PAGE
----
For WhyQ, deliveries are made within the central business district (CBD) and Changi Business Park, while Yihawker is ramping up its presence in the east.
Only Porterfetch, which officially launched in August, delivers islandwide but it differentiates itself by making deliveries between 9pm and 3am daily. Describing that as a “niche market with no competition”, the founders – Singaporeans Daniel Chan and Kenneth Ho – are confident that the start-up isn’t too late to the game.
“We know it’ll be difficult for us to go head to head with the big boys so we need to find our niche,” said Mr Chan, 32. “It was clear to us that it was going to be delivery for supper. There is clearly demand but no one is doing it.”
The start-up, which is looking to roll out its mobile apps by end-2017, had taken 8,000 orders via its website by the end of last month. It expects to make its 10,000th delivery this month.
WhyQ and Fastbee are also doing a roaring trade, according to its founders. The former clocks on average 500 orders a day, while the latter delivers more than 700 packets of food on a weekly basis. Yihawker declined to reveal figures.
To accommodate small F&B owners, which tend to operate on lean manpower, some players like Fastbee have in place a pre-ordering system so that orders can be prepared before peak hours.
While the response has been encouraging thus far, the key to convincing small F&B owners to come on board is to be “complementary” and “non-disruptive”, start-ups said.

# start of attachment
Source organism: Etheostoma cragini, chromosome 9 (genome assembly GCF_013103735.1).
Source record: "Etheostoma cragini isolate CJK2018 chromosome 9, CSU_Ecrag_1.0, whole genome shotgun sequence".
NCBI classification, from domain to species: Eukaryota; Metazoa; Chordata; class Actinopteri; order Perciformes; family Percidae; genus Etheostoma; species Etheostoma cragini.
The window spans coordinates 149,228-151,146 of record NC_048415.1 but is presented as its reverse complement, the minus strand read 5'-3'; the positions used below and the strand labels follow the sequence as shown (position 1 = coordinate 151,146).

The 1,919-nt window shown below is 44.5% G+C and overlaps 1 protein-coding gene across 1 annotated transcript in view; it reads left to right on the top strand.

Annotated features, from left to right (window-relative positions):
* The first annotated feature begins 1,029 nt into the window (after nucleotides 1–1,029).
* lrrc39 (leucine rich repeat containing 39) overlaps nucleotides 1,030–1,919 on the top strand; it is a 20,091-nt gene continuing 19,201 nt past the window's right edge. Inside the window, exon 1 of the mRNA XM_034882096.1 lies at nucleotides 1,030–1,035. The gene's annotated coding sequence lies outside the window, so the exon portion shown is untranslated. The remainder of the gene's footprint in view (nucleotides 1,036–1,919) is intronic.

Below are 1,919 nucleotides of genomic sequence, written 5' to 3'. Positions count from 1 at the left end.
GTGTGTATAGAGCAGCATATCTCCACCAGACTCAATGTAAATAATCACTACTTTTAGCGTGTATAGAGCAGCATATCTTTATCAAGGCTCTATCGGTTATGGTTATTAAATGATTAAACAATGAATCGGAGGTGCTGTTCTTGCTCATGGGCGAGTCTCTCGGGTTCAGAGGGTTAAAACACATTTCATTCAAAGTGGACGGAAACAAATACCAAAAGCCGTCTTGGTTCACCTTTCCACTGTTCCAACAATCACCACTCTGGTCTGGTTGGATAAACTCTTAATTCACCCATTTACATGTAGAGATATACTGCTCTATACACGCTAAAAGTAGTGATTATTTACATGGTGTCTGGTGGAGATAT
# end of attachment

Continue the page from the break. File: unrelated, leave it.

Madam Wong, who runs the New Hong Kong Congee stall at Amoy Street Food Centre, said she was initially worried about having deliverymen join the queue during busy lunch hours.
“There’s no reason for us to reject additional orders – it’s extra income for us,” she said in Mandarin. “But I don’t want my customers who come down personally to wait for too long so it’s good that they let us know early, like around 11am. We can start preparing too.”
KNIVES ARE OUT: KEEP COSTS LOW, BE EFFICIENT
But while most hawkers have welcomed these delivery services, what’s in it for these start-ups in the long run?
Three out of four of these new entrants do not take a cut from orders. WhyQ said it has various partnerships in place and charges a 10 per cent commission for a “small group” of hawkers.
Most of them also do not require a minimum order, except for Yihawker which has it at S$12.
Hence, delivery fees constitute the key source of revenue for most of these new delivery players. This varies from a flat fee of S$1.50 for WhyQ and Fastbee to a distance-based range starting from S$4.50 to S$5 for Yihawker and Porterfetch, respectively. Porterfetch also charges a 9 per cent service fee.